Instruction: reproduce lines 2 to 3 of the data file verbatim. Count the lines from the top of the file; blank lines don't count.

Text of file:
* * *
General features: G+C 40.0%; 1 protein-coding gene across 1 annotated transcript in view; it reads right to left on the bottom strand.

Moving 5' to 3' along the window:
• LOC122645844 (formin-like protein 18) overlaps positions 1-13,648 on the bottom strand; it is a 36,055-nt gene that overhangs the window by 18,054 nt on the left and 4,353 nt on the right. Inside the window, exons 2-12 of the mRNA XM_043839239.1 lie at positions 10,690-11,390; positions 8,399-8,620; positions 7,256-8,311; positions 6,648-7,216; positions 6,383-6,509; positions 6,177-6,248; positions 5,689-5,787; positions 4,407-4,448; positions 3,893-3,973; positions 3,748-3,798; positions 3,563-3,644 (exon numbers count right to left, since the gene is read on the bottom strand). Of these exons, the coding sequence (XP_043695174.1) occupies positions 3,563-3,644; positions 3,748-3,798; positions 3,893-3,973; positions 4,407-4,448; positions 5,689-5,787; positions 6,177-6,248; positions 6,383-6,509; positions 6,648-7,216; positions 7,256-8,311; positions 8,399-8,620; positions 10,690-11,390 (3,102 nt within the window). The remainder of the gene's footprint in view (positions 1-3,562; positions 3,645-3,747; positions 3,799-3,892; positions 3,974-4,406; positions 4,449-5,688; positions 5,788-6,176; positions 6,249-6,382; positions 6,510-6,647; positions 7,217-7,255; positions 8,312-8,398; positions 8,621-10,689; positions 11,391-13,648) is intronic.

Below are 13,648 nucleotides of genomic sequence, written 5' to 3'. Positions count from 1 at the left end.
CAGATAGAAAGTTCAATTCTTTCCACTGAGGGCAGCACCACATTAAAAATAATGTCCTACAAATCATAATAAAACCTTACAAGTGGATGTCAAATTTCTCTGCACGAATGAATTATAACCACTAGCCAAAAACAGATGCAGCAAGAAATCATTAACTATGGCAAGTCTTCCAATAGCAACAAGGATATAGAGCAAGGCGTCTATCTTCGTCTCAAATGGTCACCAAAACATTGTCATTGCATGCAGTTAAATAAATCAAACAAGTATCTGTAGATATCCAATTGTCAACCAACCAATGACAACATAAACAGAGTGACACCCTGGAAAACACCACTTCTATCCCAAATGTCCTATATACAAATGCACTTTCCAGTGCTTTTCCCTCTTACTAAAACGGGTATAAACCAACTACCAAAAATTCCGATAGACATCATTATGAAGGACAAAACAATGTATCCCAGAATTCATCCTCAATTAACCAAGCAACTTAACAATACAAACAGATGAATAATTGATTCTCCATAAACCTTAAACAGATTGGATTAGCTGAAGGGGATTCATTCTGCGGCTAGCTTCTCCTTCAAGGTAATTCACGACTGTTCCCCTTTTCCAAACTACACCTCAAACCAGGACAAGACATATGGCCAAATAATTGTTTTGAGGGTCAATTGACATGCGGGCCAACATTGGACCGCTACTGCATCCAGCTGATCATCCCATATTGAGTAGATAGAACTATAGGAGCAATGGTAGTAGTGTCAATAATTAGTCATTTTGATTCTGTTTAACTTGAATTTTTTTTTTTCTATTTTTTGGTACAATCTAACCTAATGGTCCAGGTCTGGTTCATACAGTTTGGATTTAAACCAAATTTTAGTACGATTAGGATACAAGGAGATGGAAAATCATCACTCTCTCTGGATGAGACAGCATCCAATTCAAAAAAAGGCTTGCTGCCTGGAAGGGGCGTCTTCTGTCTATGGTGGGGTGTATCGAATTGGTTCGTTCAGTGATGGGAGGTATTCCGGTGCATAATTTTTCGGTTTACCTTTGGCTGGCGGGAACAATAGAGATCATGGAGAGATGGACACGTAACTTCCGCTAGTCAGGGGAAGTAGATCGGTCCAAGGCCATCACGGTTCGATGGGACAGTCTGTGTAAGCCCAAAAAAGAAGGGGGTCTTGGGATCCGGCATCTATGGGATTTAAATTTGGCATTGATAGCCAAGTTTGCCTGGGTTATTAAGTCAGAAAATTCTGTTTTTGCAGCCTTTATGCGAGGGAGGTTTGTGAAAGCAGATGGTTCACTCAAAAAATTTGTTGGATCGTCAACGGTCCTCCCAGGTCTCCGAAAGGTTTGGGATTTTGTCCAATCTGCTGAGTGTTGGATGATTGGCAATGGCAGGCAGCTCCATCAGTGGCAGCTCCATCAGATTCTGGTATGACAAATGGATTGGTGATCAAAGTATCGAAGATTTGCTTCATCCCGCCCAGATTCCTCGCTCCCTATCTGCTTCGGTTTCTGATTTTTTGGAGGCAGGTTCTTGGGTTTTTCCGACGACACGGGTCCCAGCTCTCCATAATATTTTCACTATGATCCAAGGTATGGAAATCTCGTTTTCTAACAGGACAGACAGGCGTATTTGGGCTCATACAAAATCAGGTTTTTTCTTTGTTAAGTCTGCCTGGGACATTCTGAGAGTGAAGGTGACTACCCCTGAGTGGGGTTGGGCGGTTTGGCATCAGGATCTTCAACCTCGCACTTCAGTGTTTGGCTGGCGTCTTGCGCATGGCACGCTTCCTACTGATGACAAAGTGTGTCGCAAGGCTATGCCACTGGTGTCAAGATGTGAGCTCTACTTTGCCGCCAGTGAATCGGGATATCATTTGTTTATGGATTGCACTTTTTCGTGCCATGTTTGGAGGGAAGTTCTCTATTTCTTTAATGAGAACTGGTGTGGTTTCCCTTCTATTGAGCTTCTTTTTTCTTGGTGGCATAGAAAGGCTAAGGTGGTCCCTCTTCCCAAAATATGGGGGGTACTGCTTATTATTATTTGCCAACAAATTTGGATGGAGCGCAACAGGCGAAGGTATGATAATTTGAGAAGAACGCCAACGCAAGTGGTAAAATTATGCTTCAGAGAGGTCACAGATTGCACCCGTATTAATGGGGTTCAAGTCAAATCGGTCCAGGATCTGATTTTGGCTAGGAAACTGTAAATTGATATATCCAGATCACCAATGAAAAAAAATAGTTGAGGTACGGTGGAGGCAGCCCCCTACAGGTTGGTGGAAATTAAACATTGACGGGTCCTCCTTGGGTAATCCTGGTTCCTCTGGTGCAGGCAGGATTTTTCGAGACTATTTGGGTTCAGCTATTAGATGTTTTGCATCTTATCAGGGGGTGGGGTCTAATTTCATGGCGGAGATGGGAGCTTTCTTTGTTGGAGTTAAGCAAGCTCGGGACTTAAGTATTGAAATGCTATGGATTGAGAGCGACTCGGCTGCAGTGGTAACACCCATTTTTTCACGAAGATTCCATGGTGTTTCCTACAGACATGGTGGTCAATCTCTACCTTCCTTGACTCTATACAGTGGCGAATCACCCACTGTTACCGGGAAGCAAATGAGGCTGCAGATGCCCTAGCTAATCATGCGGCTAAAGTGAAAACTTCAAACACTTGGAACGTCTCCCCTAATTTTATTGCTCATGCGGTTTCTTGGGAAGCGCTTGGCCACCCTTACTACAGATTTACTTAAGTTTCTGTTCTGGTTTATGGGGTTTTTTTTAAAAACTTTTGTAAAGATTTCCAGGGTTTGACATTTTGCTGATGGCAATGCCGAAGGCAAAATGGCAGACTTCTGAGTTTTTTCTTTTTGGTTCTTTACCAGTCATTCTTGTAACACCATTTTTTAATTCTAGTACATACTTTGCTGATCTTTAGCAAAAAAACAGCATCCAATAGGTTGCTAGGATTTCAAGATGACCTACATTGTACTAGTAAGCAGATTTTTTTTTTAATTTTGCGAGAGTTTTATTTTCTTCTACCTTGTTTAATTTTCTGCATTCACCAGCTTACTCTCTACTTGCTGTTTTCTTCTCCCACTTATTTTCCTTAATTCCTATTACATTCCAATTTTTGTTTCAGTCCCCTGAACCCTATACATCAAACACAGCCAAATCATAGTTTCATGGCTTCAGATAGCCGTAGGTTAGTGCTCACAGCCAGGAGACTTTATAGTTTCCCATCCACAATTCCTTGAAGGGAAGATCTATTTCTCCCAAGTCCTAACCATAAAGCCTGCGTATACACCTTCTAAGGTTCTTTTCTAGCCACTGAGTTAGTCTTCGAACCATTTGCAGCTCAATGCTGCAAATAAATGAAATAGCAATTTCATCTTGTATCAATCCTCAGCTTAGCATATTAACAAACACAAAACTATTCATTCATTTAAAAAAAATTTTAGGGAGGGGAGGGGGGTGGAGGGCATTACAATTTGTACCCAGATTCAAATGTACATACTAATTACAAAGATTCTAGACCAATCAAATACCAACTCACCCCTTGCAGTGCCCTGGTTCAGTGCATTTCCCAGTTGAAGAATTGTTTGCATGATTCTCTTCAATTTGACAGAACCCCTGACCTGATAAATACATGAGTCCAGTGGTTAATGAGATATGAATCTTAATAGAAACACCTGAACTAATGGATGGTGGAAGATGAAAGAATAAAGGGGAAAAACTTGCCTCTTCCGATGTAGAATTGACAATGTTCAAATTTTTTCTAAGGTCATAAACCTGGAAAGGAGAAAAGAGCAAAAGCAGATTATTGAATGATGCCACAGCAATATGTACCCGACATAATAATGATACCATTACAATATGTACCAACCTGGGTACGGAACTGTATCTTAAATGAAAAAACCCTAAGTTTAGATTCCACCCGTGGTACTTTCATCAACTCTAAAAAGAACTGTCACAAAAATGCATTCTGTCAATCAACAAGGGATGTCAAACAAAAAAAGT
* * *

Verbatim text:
Moving 5' to 3' along the window:
• LOC122645844 (formin-like protein 18) overlaps positions 1-13,648 on the bottom strand; it is a 36,055-nt gene that overhangs the window by 18,054 nt on the left and 4,353 nt on the right. Inside the window, exons 2-12 of the mRNA XM_043839239.1 lie at positions 10,690-11,390; positions 8,399-8,620; positions 7,256-8,311; positions 6,648-7,216; positions 6,383-6,509; positions 6,177-6,248; positions 5,689-5,787; positions 4,407-4,448; positions 3,893-3,973; positions 3,748-3,798; positions 3,563-3,644 (exon numbers count right to left, since the gene is read on the bottom strand). Of these exons, the coding sequence (XP_043695174.1) occupies positions 3,563-3,644; positions 3,748-3,798; positions 3,893-3,973; positions 4,407-4,448; positions 5,689-5,787; positions 6,177-6,248; positions 6,383-6,509; positions 6,648-7,216; positions 7,256-8,311; positions 8,399-8,620; positions 10,690-11,390 (3,102 nt within the window). The remainder of the gene's footprint in view (positions 1-3,562; positions 3,645-3,747; positions 3,799-3,892; positions 3,974-4,406; positions 4,449-5,688; positions 5,788-6,176; positions 6,249-6,382; positions 6,510-6,647; positions 7,217-7,255; positions 8,312-8,398; positions 8,621-10,689; positions 11,391-13,648) is intronic.